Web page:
The faces might change but the name and sound were constant. Laurin Rinder was born in Los Angeles, California on April 3rd, 1943. He knew by the age of six that he wanted to be a musician. At seven, he was playing the trumpet. His father, who was an understudy for Bing Crosby during the 1930's and 1940's, encouraged Laurin to play and later built him a drum set out of trashcans and corrugated boxes.
Soon the trumpet gave way to the saxophone and then finally the drums in his junior high school band. He played on his first album as a session drummer in 1953 while only ten years old. During his sophomore year, he decided to drop out of high school to pursue music on a full time basis by playing with local bands around Los Angeles. The first band he played with was Dick D’Augustine And The Swingers who had a local hit with a tune called "Nancy Lynn." At 19, Laurin enrolled in a correspondence course at The Berkeley School of Jazz and devoted his life to music. The great jazz artists of the day such as Davis, Monk and Mingus were his influences.
Laurin was among the first in a small group of young musicians that played rock and roll in Hollywood during the mid-to late 1950's. There was a shortage of drummers, since little if any of the older musicians wanted to play this new style of music. Rock and roll in its infancy was essentially an amalgam of blues, R&B and country & western. During the period between 1956 to around 1963 Laurin claims to have played on roughly about half of the music that was released during that time.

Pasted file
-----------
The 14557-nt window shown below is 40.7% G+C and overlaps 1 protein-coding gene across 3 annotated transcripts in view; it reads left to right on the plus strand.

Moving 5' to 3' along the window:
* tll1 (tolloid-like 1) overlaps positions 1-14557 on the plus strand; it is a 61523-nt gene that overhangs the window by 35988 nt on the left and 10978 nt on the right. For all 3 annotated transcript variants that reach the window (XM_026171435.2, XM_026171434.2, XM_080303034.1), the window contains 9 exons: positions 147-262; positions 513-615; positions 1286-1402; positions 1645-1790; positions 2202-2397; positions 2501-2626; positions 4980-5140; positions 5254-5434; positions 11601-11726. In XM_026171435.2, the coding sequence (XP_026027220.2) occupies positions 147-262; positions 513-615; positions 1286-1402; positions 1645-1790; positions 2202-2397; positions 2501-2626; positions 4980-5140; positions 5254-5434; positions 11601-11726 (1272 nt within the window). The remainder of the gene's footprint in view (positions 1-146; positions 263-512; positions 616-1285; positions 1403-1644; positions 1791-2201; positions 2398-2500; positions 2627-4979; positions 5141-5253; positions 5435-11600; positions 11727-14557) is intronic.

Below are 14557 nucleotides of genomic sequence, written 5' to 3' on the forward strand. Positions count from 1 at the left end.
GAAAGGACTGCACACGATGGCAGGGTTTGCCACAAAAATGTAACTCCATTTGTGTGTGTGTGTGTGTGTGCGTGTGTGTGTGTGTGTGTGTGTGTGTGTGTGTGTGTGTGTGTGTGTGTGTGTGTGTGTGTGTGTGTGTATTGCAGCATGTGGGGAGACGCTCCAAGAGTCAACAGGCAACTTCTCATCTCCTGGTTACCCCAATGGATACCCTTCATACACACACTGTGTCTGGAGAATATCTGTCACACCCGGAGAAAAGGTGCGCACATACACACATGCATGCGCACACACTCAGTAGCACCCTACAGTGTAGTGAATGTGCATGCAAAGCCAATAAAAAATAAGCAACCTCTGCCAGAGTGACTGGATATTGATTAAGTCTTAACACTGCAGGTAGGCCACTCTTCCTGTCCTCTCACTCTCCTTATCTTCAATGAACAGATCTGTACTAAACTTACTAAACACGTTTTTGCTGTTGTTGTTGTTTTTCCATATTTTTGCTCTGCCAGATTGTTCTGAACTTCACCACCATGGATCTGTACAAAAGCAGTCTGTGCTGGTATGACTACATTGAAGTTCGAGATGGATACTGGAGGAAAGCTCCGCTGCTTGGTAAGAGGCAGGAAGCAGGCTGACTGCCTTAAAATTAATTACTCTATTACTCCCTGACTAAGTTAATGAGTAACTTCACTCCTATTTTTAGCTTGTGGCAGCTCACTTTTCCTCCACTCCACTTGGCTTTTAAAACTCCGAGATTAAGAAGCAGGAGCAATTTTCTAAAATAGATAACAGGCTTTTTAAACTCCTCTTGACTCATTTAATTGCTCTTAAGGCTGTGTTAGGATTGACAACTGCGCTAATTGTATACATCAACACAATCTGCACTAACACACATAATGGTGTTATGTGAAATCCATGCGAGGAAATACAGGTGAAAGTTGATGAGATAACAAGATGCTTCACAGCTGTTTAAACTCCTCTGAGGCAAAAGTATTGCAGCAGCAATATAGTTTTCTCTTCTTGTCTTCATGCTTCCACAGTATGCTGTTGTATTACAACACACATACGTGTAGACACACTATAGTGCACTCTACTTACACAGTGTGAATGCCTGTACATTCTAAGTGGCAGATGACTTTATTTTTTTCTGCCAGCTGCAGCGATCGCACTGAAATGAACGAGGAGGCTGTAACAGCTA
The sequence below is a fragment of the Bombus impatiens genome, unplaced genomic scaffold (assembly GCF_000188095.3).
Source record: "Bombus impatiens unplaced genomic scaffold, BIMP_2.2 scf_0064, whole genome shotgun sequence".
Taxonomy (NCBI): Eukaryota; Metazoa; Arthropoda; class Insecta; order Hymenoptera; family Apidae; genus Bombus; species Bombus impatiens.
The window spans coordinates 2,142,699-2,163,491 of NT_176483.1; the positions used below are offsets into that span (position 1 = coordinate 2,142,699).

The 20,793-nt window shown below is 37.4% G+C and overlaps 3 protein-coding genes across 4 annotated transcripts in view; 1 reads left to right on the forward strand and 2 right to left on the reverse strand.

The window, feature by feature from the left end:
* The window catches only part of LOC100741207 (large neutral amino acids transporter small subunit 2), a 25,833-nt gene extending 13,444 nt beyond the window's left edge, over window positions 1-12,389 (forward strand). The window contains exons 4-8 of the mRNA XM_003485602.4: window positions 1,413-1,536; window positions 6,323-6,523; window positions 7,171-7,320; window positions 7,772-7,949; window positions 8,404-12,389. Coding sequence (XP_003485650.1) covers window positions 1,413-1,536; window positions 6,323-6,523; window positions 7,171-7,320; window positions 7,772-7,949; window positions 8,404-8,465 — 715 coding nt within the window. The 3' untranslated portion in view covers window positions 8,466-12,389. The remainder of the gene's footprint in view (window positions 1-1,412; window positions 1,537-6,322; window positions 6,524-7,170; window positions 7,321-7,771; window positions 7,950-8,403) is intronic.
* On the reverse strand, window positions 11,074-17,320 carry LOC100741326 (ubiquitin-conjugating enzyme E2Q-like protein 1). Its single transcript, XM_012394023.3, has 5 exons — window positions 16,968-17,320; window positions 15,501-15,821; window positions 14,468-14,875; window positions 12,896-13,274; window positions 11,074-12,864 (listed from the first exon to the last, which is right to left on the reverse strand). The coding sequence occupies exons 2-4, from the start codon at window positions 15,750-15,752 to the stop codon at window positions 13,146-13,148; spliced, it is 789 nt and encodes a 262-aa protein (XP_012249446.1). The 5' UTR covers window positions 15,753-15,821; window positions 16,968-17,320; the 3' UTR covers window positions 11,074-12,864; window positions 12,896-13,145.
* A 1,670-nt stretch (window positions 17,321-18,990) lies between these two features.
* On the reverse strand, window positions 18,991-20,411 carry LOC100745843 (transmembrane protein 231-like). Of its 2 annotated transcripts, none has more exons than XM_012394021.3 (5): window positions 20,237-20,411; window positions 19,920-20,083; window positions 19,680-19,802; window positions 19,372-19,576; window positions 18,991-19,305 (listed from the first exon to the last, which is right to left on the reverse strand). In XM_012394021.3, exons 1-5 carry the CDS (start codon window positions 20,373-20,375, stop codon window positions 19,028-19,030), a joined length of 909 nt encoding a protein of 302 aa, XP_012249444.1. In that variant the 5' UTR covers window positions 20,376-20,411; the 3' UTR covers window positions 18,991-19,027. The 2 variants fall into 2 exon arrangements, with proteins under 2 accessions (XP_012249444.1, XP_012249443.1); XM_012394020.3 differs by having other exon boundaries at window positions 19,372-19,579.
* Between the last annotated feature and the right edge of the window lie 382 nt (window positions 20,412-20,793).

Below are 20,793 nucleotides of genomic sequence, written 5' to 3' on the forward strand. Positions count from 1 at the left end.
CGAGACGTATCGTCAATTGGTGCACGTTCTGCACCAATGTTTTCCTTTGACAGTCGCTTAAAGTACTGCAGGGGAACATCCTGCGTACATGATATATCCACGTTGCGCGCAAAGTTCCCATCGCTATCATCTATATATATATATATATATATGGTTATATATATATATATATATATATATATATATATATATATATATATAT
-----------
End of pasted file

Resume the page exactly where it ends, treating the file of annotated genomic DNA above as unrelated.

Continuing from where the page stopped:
In the early 1960's Laurin made the move to Detroit and was part of the early Motown history along with friend Bernard Purdy. While in Detroit he continued to travel and record in Philly, Miami, and the famed Muscle Shoals studios in Alabama where he played on Arthur Prysock, Anita O’Day and Billy Eckstein sessions among others. He traveled extensively with James Brown, Muddy Waters, Jimmy Reed and John Hooker by bus throughout the South during the 1960's where he was usually the only white player in a black group. Las Vegas also figured into his travels where he even did comedy as part of "Rinder, Ryder And The Swinging Brass" around 1966-67.